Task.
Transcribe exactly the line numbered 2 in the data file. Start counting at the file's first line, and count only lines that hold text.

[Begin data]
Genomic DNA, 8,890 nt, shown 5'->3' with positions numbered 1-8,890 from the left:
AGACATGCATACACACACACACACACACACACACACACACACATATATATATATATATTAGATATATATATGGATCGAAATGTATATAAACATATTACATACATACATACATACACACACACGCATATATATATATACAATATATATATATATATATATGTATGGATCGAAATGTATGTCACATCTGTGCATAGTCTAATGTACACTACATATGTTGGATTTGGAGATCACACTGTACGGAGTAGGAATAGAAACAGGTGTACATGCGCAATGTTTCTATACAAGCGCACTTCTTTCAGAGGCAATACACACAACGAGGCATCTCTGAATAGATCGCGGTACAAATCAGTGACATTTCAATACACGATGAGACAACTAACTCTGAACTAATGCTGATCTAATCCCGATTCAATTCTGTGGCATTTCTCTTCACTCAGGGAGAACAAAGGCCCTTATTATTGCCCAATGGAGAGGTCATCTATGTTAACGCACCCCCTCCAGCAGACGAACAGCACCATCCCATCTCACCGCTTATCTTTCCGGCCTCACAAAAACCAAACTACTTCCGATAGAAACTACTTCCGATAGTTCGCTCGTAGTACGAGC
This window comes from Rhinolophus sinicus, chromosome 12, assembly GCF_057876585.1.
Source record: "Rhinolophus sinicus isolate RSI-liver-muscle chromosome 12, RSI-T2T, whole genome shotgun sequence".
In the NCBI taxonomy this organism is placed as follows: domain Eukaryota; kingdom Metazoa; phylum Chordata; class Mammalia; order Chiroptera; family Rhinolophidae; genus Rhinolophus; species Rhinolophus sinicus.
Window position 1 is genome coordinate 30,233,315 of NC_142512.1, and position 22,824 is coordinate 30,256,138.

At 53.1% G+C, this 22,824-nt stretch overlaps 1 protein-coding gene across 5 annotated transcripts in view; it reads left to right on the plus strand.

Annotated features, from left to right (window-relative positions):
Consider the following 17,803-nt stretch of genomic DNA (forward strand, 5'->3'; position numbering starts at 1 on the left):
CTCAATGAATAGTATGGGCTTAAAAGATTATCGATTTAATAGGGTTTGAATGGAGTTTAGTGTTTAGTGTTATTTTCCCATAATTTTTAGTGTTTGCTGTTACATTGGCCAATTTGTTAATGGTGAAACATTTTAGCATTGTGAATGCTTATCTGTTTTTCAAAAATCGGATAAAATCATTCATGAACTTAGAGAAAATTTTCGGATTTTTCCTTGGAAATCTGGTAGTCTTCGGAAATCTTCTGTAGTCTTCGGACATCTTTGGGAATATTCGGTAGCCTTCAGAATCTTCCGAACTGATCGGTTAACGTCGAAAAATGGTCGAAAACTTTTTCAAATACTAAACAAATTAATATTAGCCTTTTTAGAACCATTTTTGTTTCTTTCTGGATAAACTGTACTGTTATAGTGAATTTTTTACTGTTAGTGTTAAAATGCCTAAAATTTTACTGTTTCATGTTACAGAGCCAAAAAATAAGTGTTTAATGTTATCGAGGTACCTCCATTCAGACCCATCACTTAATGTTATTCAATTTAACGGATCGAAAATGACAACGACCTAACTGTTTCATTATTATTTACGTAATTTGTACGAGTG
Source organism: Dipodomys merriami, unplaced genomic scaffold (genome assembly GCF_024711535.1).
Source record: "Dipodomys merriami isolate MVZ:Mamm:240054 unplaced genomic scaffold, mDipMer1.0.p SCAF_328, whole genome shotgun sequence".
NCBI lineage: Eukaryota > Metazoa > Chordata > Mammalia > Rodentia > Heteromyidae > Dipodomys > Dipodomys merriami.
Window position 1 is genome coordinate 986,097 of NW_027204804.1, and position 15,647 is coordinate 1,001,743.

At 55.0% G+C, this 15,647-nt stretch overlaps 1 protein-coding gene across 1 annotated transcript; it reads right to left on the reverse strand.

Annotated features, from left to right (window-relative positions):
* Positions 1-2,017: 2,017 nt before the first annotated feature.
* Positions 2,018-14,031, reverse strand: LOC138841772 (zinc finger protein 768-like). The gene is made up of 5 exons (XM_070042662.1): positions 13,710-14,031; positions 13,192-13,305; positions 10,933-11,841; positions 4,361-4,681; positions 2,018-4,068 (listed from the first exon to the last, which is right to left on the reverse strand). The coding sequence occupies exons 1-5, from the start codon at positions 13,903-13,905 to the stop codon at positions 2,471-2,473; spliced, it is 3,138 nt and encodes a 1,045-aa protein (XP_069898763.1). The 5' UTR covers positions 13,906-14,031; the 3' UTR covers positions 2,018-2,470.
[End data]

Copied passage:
AGACATGCATACACACACACACACACACACACACACACACACATATATATATATATATTAGATATATATATGGATCGAAATGTATATAAACATATTACATACATACATACATACACACACACGCATATATATATATACAATATATATATATATATATATGTATGGATCGAAATGTATGTCACATCTGTGCATAGTCTAATGTACACTACATATGTTGGATTTGGAGATCACACTGTACGGAGTAGGAATAGAAACAGGTGTACATGCGCAATGTTTCTATACAAGCGCACTTCTTTCAGAGGCAATACACACAACGAGGCATCTCTGAATAGATCGCGGTACAAATCAGTGACATTTCAATACACGATGAGACAACTAACTCTGAACTAATGCTGATCTAATCCCGATTCAATTCTGTGGCATTTCTCTTCACTCAGGGAGAACAAAGGCCCTTATTATTGCCCAATGGAGAGGTCATCTATGTTAACGCACCCCCTCCAGCAGACGAACAGCACCATCCCATCTCACCGCTTATCTTTCCGGCCTCACAAAAACCAAACTACTTCCGATAGAAACTACTTCCGATAGTTCGCTCGTAGTACGAGC